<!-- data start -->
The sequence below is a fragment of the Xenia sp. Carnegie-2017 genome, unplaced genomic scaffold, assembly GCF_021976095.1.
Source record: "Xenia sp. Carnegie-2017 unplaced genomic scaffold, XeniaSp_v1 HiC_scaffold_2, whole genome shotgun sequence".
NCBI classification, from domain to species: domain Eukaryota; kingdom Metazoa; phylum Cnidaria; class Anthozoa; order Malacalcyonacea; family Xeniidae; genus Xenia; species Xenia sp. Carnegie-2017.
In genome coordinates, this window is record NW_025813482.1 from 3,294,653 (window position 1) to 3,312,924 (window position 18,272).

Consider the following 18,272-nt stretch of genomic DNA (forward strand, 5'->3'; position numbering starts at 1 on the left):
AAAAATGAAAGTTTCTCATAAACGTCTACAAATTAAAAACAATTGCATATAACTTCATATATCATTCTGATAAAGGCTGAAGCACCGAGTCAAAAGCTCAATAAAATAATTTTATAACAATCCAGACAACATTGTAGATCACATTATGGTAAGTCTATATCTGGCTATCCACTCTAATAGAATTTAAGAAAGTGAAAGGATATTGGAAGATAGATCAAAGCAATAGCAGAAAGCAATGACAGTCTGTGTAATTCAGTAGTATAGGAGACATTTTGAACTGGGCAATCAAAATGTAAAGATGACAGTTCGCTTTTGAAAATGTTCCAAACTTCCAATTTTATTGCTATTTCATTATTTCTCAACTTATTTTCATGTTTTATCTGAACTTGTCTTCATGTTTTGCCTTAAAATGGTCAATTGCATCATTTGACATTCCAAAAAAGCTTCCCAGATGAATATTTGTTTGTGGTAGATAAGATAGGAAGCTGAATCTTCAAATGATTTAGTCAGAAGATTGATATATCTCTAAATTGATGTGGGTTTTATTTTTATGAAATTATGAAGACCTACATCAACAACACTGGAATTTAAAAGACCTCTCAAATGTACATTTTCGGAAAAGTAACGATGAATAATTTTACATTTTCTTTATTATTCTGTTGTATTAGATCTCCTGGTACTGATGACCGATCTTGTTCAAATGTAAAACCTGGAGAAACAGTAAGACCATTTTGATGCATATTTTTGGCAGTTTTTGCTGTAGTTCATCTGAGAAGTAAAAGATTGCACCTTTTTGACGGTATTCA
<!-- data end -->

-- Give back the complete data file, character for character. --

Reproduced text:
The sequence below is a fragment of the Xenia sp. Carnegie-2017 genome, unplaced genomic scaffold, assembly GCF_021976095.1.
Source record: "Xenia sp. Carnegie-2017 unplaced genomic scaffold, XeniaSp_v1 HiC_scaffold_2, whole genome shotgun sequence".
NCBI classification, from domain to species: domain Eukaryota; kingdom Metazoa; phylum Cnidaria; class Anthozoa; order Malacalcyonacea; family Xeniidae; genus Xenia; species Xenia sp. Carnegie-2017.
In genome coordinates, this window is record NW_025813482.1 from 3,294,653 (window position 1) to 3,312,924 (window position 18,272).

Consider the following 18,272-nt stretch of genomic DNA (forward strand, 5'->3'; position numbering starts at 1 on the left):
AAAAATGAAAGTTTCTCATAAACGTCTACAAATTAAAAACAATTGCATATAACTTCATATATCATTCTGATAAAGGCTGAAGCACCGAGTCAAAAGCTCAATAAAATAATTTTATAACAATCCAGACAACATTGTAGATCACATTATGGTAAGTCTATATCTGGCTATCCACTCTAATAGAATTTAAGAAAGTGAAAGGATATTGGAAGATAGATCAAAGCAATAGCAGAAAGCAATGACAGTCTGTGTAATTCAGTAGTATAGGAGACATTTTGAACTGGGCAATCAAAATGTAAAGATGACAGTTCGCTTTTGAAAATGTTCCAAACTTCCAATTTTATTGCTATTTCATTATTTCTCAACTTATTTTCATGTTTTATCTGAACTTGTCTTCATGTTTTGCCTTAAAATGGTCAATTGCATCATTTGACATTCCAAAAAAGCTTCCCAGATGAATATTTGTTTGTGGTAGATAAGATAGGAAGCTGAATCTTCAAATGATTTAGTCAGAAGATTGATATATCTCTAAATTGATGTGGGTTTTATTTTTATGAAATTATGAAGACCTACATCAACAACACTGGAATTTAAAAGACCTCTCAAATGTACATTTTCGGAAAAGTAACGATGAATAATTTTACATTTTCTTTATTATTCTGTTGTATTAGATCTCCTGGTACTGATGACCGATCTTGTTCAAATGTAAAACCTGGAGAAACAGTAAGACCATTTTGATGCATATTTTTGGCAGTTTTTGCTGTAGTTCATCTGAGAAGTAAAAGATTGCACCTTTTTGACGGTATTCA